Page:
- self assessment of my post – it (review)
- talk with a partner about how I rated my post – it and WHY? (review)
- specific ways I can revise my post – it (includes ideas from the next chart about “HOW” )
- a second self-assessment of my post – it
- confirmation/validation with my partner of my revision
- an opportunity for students to practice this with a post – it I give them
- an opportunity for students to practice this with their own post – it
If my goal for the “Revising Post-Its” lesson series is to create a chart that would allow students to show which revision strategies they are using (public evidence of our learning), it may look something like the final chart below. (Remember this chart will be created with the students, but I do have to have a plan in mind.) As a teacher I could quickly check on the status of student revision with a simple thumbs up or down in response to this question, “Have I used more than one way to revise a post – it?” in a whole-class setting. However during a reading conference with an individual student, I could ask them to “show me other ways that you have tried revising?” if they seem to be stuck on just one way.
This was a bit of my holiday thinking. What would you do differently to increase self-assessment and revise post – its? I would love to hear your ideas!
* Reflection on large and small group sessions at July #TCRWP Reading Institute 2013 with Kathleen Tolan and Bianca Lavey.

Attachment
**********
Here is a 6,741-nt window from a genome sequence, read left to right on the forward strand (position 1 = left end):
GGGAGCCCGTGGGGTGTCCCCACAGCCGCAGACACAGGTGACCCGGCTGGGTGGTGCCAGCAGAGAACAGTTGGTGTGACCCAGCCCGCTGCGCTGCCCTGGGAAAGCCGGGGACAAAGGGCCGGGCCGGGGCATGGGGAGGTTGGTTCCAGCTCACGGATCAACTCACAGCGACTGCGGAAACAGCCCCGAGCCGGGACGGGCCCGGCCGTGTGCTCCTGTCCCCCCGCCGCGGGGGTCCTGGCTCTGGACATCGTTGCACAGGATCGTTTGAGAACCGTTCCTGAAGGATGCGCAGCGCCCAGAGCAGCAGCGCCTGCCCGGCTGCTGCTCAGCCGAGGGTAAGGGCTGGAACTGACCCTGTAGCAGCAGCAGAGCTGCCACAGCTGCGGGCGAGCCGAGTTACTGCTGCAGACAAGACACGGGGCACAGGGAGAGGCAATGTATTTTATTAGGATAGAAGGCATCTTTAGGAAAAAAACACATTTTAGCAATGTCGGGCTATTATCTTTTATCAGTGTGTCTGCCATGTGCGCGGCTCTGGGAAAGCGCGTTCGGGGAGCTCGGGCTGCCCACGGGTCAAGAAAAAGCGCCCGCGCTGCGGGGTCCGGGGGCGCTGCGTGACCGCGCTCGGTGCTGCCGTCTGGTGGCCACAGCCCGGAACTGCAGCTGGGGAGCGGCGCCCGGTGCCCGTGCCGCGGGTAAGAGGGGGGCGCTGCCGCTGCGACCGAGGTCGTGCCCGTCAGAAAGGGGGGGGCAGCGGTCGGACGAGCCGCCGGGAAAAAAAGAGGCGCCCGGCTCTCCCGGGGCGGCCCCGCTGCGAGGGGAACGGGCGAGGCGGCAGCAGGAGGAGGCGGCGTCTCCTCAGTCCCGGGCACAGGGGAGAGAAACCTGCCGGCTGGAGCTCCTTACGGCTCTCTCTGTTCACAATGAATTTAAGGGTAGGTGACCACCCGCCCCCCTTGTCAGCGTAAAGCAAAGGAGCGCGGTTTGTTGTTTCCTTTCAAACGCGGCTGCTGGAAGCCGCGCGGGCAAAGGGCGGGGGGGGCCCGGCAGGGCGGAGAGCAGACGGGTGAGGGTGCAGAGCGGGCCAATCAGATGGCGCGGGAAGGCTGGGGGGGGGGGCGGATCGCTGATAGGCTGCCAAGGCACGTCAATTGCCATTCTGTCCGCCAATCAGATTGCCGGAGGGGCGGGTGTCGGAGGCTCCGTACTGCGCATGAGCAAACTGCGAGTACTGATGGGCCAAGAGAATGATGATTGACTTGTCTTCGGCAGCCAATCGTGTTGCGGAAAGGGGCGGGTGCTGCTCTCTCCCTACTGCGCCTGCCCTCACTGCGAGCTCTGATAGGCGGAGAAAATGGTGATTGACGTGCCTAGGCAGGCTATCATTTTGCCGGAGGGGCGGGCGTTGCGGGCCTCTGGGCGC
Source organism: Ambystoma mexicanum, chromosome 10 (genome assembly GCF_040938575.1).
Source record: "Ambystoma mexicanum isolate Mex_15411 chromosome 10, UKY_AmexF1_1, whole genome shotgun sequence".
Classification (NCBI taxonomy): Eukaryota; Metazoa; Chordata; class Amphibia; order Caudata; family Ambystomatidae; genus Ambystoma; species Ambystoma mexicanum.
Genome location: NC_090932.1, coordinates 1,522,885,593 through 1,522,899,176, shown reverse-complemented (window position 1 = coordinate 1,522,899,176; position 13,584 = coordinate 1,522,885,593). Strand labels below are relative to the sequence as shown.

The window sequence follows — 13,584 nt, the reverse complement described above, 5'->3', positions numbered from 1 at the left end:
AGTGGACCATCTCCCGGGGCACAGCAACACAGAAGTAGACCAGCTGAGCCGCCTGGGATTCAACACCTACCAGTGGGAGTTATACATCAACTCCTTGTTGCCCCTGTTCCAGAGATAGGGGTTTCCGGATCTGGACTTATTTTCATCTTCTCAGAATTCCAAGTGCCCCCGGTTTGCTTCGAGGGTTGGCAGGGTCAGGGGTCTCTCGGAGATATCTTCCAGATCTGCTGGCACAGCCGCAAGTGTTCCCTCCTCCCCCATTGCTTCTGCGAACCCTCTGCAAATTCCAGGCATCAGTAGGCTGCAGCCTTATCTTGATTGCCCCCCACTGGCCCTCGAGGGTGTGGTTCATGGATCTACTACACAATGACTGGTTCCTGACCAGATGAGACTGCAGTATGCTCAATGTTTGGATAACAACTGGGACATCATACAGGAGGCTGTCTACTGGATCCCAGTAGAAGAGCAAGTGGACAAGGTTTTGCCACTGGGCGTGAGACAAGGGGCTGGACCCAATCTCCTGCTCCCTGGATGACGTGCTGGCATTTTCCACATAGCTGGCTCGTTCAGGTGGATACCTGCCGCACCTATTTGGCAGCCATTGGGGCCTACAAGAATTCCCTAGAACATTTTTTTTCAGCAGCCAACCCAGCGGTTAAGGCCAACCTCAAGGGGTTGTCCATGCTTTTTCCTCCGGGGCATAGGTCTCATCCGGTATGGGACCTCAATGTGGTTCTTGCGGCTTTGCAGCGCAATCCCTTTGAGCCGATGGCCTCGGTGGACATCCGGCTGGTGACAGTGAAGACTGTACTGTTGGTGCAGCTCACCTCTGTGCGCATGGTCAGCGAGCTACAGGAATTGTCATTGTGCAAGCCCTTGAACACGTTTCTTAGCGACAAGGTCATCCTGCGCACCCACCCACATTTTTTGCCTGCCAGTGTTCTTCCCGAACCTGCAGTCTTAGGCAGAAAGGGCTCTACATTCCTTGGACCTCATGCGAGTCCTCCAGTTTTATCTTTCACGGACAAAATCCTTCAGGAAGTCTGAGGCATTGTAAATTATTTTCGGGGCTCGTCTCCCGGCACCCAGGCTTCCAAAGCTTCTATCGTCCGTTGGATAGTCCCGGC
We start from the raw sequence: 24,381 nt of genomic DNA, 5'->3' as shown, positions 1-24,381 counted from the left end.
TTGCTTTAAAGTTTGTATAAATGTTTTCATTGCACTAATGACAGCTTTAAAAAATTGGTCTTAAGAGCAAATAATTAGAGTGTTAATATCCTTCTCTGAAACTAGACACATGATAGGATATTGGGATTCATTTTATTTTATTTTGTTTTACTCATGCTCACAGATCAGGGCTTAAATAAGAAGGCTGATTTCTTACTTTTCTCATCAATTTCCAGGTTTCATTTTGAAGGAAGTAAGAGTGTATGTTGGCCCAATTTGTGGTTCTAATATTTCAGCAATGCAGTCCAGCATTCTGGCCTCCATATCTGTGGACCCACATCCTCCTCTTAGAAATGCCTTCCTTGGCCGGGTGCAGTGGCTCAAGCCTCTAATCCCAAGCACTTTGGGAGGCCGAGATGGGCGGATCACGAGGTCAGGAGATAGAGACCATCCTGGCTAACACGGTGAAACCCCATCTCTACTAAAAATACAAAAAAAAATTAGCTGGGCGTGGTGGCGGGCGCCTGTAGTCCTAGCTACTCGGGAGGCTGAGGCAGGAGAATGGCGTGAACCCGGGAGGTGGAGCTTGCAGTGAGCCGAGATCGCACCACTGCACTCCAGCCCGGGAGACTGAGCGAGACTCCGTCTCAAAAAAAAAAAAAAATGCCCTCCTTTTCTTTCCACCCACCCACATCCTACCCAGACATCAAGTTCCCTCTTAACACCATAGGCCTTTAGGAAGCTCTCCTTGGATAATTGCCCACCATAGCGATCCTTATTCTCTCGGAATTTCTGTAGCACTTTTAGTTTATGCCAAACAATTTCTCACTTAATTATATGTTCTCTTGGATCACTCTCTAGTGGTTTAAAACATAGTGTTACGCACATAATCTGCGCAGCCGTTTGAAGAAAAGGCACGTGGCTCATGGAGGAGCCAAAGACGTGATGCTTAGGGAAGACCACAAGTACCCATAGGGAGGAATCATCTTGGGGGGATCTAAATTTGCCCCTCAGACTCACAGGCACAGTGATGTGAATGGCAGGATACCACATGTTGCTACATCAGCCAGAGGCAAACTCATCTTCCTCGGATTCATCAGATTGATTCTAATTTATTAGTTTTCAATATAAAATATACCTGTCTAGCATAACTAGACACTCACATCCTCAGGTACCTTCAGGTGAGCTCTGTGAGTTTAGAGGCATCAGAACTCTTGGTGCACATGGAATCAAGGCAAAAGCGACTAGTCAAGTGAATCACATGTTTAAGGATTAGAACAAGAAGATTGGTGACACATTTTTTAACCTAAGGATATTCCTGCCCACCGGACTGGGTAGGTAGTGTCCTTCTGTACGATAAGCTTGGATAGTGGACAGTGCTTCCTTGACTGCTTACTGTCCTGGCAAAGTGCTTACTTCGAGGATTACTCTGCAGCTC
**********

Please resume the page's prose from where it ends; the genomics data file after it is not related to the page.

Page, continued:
[…] Part 2 What else can you do with Readers’ Notebooks? Fostering Self-Assessment and Revisin… […]
Love reading Resource-Full! I so want to get to real self-assessment!
I am tortured by the “right” or “best” way to use post its and Reader’s Notebooks. I go back and forth with it. Usually falling back on what’s most comfortable for the reader. What do you think about students charting know and wonder in notebooks? Is that a way to look for patterns? I worry about slowing down the reading with lots of writing (or is that what i want to do, slow down reading). Should their “wonderings” be in front of them as they read? Hmm.
After reading your last two posts I’m thinking more about assessments. I love the continuum as a way to push thinking and self assess, Wondering how students could assess if they were charting K/W thinking. Did I wonder? Did I answer my wonderings? Do I find any patterns?
Thanks for making me think about assessment. Sometimes I am so focused on the teaching part I loose steam on the essential part: did it work?
Love the blog,
I think there are many ways you can use post-its and Reader’s Notebooks. A perfect place for Know/Wonder would be in Notebooks. “Readers as you begin today, remind yourself of at least one of the patterns that you have been following, and then watch for confirmation of your “hunches” today as you read. Jot down your ideas in your Reader’s Notebook to hold onto them through your reading.”
Quick check at mid-workshop interruption: “Thumbs up if you have jotted down an idea from your reading. Point to head if you added to “wonder.” Tap finger on your shoulder if you have added to or found a new pattern.” (Some use of visual/gestures would give me a quick look at status of class.) Students could also add other ideas to “self-assess” in their book clubs if you are using them.